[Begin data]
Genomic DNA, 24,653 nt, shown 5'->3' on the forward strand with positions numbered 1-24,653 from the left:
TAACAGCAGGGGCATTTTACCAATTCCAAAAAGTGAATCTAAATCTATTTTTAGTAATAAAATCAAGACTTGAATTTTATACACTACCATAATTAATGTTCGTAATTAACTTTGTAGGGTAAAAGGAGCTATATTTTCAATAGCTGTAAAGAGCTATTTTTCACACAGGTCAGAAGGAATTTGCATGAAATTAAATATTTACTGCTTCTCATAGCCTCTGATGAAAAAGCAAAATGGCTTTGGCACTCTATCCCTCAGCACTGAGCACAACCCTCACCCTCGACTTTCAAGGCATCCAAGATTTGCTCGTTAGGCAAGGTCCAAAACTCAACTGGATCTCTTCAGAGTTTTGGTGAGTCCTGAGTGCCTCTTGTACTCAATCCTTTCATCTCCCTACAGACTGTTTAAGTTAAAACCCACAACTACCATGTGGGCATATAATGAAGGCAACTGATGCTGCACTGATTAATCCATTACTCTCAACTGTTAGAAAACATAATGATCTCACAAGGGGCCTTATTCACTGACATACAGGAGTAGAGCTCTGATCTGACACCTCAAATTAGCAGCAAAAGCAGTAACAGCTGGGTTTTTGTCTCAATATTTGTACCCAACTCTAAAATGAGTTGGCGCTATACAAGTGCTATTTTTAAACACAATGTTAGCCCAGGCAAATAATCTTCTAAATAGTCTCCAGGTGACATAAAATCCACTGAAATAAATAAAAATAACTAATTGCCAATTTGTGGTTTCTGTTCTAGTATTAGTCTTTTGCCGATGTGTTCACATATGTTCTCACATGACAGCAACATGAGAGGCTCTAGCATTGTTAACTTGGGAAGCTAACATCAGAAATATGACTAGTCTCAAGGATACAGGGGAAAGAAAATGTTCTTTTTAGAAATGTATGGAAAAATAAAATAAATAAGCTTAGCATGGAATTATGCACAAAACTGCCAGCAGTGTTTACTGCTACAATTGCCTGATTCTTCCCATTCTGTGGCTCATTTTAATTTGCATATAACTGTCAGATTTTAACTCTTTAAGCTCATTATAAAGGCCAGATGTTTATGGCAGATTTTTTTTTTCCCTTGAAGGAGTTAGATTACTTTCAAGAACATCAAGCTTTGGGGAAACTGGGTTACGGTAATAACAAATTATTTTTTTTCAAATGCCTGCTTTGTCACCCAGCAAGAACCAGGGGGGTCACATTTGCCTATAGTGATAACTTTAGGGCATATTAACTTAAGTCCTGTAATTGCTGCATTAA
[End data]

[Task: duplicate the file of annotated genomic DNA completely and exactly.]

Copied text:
Genomic DNA, 24,653 nt, shown 5'->3' on the forward strand with positions numbered 1-24,653 from the left:
TAACAGCAGGGGCATTTTACCAATTCCAAAAAGTGAATCTAAATCTATTTTTAGTAATAAAATCAAGACTTGAATTTTATACACTACCATAATTAATGTTCGTAATTAACTTTGTAGGGTAAAAGGAGCTATATTTTCAATAGCTGTAAAGAGCTATTTTTCACACAGGTCAGAAGGAATTTGCATGAAATTAAATATTTACTGCTTCTCATAGCCTCTGATGAAAAAGCAAAATGGCTTTGGCACTCTATCCCTCAGCACTGAGCACAACCCTCACCCTCGACTTTCAAGGCATCCAAGATTTGCTCGTTAGGCAAGGTCCAAAACTCAACTGGATCTCTTCAGAGTTTTGGTGAGTCCTGAGTGCCTCTTGTACTCAATCCTTTCATCTCCCTACAGACTGTTTAAGTTAAAACCCACAACTACCATGTGGGCATATAATGAAGGCAACTGATGCTGCACTGATTAATCCATTACTCTCAACTGTTAGAAAACATAATGATCTCACAAGGGGCCTTATTCACTGACATACAGGAGTAGAGCTCTGATCTGACACCTCAAATTAGCAGCAAAAGCAGTAACAGCTGGGTTTTTGTCTCAATATTTGTACCCAACTCTAAAATGAGTTGGCGCTATACAAGTGCTATTTTTAAACACAATGTTAGCCCAGGCAAATAATCTTCTAAATAGTCTCCAGGTGACATAAAATCCACTGAAATAAATAAAAATAACTAATTGCCAATTTGTGGTTTCTGTTCTAGTATTAGTCTTTTGCCGATGTGTTCACATATGTTCTCACATGACAGCAACATGAGAGGCTCTAGCATTGTTAACTTGGGAAGCTAACATCAGAAATATGACTAGTCTCAAGGATACAGGGGAAAGAAAATGTTCTTTTTAGAAATGTATGGAAAAATAAAATAAATAAGCTTAGCATGGAATTATGCACAAAACTGCCAGCAGTGTTTACTGCTACAATTGCCTGATTCTTCCCATTCTGTGGCTCATTTTAATTTGCATATAACTGTCAGATTTTAACTCTTTAAGCTCATTATAAAGGCCAGATGTTTATGGCAGATTTTTTTTTTCCCTTGAAGGAGTTAGATTACTTTCAAGAACATCAAGCTTTGGGGAAACTGGGTTACGGTAATAACAAATTATTTTTTTTCAAATGCCTGCTTTGTCACCCAGCAAGAACCAGGGGGGTCACATTTGCCTATAGTGATAACTTTAGGGCATATTAACTTAAGTCCTGTAATTGCTGCATTAA